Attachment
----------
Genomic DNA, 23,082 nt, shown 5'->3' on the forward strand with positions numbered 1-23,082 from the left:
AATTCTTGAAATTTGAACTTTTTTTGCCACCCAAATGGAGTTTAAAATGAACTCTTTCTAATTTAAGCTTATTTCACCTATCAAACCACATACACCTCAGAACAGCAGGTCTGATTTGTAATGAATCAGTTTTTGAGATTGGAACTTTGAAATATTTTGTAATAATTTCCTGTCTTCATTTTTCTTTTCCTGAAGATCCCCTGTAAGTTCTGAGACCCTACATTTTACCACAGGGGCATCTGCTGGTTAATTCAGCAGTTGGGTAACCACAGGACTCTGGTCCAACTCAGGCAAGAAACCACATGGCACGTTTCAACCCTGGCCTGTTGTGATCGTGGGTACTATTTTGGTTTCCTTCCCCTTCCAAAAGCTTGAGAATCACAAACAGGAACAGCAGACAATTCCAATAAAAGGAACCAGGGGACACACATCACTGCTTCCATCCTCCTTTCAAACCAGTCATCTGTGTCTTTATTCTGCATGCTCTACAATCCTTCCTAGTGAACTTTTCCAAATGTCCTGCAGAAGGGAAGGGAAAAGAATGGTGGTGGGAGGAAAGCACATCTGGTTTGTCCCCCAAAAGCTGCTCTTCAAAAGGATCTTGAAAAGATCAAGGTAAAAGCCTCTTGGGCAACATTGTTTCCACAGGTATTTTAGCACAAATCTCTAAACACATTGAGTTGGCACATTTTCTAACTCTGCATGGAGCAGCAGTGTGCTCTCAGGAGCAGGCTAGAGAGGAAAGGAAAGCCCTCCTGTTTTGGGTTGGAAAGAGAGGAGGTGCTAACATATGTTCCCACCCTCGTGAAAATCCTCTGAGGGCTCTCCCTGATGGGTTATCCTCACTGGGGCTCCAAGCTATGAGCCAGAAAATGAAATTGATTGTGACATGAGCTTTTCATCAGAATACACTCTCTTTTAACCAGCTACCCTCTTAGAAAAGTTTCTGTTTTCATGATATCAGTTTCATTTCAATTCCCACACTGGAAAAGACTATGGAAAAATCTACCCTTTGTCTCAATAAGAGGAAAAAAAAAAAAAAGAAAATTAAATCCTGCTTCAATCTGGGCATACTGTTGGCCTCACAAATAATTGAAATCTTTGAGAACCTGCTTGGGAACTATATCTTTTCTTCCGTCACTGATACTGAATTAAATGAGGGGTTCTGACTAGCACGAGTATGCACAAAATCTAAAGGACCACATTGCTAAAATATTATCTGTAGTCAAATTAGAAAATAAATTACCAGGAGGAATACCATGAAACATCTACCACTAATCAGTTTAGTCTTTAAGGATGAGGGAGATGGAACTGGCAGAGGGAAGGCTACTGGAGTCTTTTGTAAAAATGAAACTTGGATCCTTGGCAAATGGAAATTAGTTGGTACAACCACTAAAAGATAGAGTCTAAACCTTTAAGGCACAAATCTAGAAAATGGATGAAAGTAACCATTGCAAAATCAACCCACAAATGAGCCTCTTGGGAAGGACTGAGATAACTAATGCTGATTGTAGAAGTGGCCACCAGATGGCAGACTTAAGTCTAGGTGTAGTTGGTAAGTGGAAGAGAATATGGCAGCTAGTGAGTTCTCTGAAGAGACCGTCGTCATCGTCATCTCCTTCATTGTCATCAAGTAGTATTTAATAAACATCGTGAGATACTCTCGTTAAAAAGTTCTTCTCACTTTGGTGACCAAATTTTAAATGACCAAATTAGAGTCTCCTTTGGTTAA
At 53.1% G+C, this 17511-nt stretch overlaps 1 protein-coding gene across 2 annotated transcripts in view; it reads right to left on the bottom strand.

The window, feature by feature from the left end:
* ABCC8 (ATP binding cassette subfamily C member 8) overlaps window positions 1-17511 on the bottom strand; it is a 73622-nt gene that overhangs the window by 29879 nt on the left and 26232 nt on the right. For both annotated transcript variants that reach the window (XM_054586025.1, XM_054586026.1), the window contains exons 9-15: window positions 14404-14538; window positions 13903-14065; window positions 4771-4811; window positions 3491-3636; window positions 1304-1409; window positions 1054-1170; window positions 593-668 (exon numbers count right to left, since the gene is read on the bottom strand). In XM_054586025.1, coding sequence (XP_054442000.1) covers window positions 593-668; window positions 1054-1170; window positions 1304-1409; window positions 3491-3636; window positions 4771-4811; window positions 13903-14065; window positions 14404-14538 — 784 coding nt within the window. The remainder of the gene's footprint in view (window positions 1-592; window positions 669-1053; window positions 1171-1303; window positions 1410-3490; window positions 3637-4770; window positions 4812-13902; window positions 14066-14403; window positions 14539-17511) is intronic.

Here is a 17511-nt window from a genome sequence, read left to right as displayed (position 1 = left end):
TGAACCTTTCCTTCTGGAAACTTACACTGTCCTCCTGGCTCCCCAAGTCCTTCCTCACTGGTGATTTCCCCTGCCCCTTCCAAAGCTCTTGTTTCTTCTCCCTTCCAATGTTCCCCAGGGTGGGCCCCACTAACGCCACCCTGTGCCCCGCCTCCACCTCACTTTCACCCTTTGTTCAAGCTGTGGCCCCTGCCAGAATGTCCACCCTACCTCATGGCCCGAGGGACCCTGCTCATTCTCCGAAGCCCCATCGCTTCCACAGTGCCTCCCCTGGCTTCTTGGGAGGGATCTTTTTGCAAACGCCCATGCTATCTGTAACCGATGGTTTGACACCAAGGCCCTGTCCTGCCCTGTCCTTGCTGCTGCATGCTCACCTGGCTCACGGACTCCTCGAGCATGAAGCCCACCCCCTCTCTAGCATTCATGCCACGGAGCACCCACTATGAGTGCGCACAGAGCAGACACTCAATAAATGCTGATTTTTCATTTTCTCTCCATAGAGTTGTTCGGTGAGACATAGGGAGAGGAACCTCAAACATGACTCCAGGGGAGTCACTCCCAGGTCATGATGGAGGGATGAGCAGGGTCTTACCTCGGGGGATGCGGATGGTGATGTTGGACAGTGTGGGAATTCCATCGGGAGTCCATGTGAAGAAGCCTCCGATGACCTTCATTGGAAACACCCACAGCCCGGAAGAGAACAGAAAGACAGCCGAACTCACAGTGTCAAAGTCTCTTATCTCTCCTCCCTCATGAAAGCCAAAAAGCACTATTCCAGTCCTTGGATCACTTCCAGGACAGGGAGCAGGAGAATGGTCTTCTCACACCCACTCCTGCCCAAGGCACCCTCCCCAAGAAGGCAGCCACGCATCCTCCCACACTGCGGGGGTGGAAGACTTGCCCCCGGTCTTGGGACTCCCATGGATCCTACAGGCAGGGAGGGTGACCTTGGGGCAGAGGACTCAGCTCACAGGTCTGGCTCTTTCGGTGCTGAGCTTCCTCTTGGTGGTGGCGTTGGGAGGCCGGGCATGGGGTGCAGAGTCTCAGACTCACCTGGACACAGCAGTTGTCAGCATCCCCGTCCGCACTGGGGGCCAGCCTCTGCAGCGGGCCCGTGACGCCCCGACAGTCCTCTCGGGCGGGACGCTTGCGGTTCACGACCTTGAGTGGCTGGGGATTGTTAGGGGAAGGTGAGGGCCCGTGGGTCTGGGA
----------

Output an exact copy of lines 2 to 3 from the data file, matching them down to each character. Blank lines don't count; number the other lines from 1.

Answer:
AATTCTTGAAATTTGAACTTTTTTTGCCACCCAAATGGAGTTTAAAATGAACTCTTTCTAATTTAAGCTTATTTCACCTATCAAACCACATACACCTCAGAACAGCAGGTCTGATTTGTAATGAATCAGTTTTTGAGATTGGAACTTTGAAATATTTTGTAATAATTTCCTGTCTTCATTTTTCTTTTCCTGAAGATCCCCTGTAAGTTCTGAGACCCTACATTTTACCACAGGGGCATCTGCTGGTTAATTCAGCAGTTGGGTAACCACAGGACTCTGGTCCAACTCAGGCAAGAAACCACATGGCACGTTTCAACCCTGGCCTGTTGTGATCGTGGGTACTATTTTGGTTTCCTTCCCCTTCCAAAAGCTTGAGAATCACAAACAGGAACAGCAGACAATTCCAATAAAAGGAACCAGGGGACACACATCACTGCTTCCATCCTCCTTTCAAACCAGTCATCTGTGTCTTTATTCTGCATGCTCTACAATCCTTCCTAGTGAACTTTTCCAAATGTCCTGCAGAAGGGAAGGGAAAAGAATGGTGGTGGGAGGAAAGCACATCTGGTTTGTCCCCCAAAAGCTGCTCTTCAAAAGGATCTTGAAAAGATCAAGGTAAAAGCCTCTTGGGCAACATTGTTTCCACAGGTATTTTAGCACAAATCTCTAAACACATTGAGTTGGCACATTTTCTAACTCTGCATGGAGCAGCAGTGTGCTCTCAGGAGCAGGCTAGAGAGGAAAGGAAAGCCCTCCTGTTTTGGGTTGGAAAGAGAGGAGGTGCTAACATATGTTCCCACCCTCGTGAAAATCCTCTGAGGGCTCTCCCTGATGGGTTATCCTCACTGGGGCTCCAAGCTATGAGCCAGAAAATGAAATTGATTGTGACATGAGCTTTTCATCAGAATACACTCTCTTTTAACCAGCTACCCTCTTAGAAAAGTTTCTGTTTTCATGATATCAGTTTCATTTCAATTCCCACACTGGAAAAGACTATGGAAAAATCTACCCTTTGTCTCAATAAGAGGAAAAAAAAAAAAAAGAAAATTAAATCCTGCTTCAATCTGGGCATACTGTTGGCCTCACAAATAATTGAAATCTTTGAGAACCTGCTTGGGAACTATATCTTTTCTTCCGTCACTGATACTGAATTAAATGAGGGGTTCTGACTAGCACGAGTATGCACAAAATCTAAAGGACCACATTGCTAAAATATTATCTGTAGTCAAATTAGAAAATAAATTACCAGGAGGAATACCATGAAACATCTACCACTAATCAGTTTAGTCTTTAAGGATGAGGGAGATGGAACTGGCAGAGGGAAGGCTACTGGAGTCTTTTGTAAAAATGAAACTTGGATCCTTGGCAAATGGAAATTAGTTGGTACAACCACTAAAAGATAGAGTCTAAACCTTTAAGGCACAAATCTAGAAAATGGATGAAAGTAACCATTGCAAAATCAACCCACAAATGAGCCTCTTGGGAAGGACTGAGATAACTAATGCTGATTGTAGAAGTGGCCACCAGATGGCAGACTTAAGTCTAGGTGTAGTTGGTAAGTGGAAGAGAATATGGCAGCTAGTGAGTTCTCTGAAGAGACCGTCGTCATCGTCATCTCCTTCATTGTCATCAAGTAGTATTTAATAAACATCGTGAGATACTCTCGTTAAAAAGTTCTTCTCACTTTGGTGACCAAATTTTAAATGACCAAATTAGAGTCTCCTTTGGTTAA
At 53.1% G+C, this 17511-nt stretch overlaps 1 protein-coding gene across 2 annotated transcripts in view; it reads right to left on the bottom strand.